Phoenix's Thomas Mars
Lou Reed is a huge deal in France. There was a freedom in his behavior and his music that was appealing to French people – and especially to a teenager. When I was growing up in Versailles, I identified with him even more than I did with Iggy Pop or David Bowie. His songs were like little jewels, perfect for a kid to digest. They had everything: all the anxiety and darkness, and all the sweetness, too. That's what I loved. I started listening to the sweet songs first: "Pale Blue Eyes," "Ocean," "New Age." Later, I discovered "Street Hustle," and it was like a miracle. I'd play it over and over, and I never got bored. He created this universe that I wanted to be part of.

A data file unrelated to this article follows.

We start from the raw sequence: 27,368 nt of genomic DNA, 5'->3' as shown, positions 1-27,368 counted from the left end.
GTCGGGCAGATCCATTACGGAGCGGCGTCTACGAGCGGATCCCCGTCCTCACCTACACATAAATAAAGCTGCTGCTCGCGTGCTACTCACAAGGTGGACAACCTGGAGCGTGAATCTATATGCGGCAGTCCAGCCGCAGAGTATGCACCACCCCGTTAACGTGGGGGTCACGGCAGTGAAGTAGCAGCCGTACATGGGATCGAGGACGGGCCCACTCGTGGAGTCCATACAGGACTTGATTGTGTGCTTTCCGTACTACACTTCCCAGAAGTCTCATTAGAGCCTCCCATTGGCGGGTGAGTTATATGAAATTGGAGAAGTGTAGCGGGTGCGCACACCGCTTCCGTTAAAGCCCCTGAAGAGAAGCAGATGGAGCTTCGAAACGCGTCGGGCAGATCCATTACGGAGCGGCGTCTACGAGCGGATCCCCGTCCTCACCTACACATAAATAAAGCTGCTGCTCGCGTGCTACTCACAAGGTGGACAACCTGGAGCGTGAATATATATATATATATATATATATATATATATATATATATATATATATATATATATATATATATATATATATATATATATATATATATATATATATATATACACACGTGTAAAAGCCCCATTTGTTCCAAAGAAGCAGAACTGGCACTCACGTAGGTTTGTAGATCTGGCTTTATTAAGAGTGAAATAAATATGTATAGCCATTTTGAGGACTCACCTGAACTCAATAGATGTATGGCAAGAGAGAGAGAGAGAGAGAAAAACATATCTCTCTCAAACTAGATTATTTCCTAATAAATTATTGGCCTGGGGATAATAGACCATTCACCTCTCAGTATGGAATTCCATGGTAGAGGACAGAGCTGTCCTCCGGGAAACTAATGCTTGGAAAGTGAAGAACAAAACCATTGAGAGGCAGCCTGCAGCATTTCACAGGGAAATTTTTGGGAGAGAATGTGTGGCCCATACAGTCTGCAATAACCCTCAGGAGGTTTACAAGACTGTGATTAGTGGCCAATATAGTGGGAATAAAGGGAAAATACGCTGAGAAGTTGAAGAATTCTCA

One of my favorite quotes is from the painter Ed Ruscha: "Good art should elicit a response of 'Huh?. . .Wow!'" That's what I got from the Velvet Underground, from the first time I saw the banana on their record cover when I was a kid. And that's what Lou Reed's live shows were like. They were art projects. Each time he came onstage, it was a real gamble, you know? He wasn't scared of not giving a crowd what they wanted. You had to pass that first question – that first "Huh?" – to be part of the club. I was so amazed by that. He was a tremendous guitar player, but he didn't show it; he made it feel like it was nothing. He broke all the codes, everything that a rock band was supposed to do. You felt like he could do anything, and it would be right.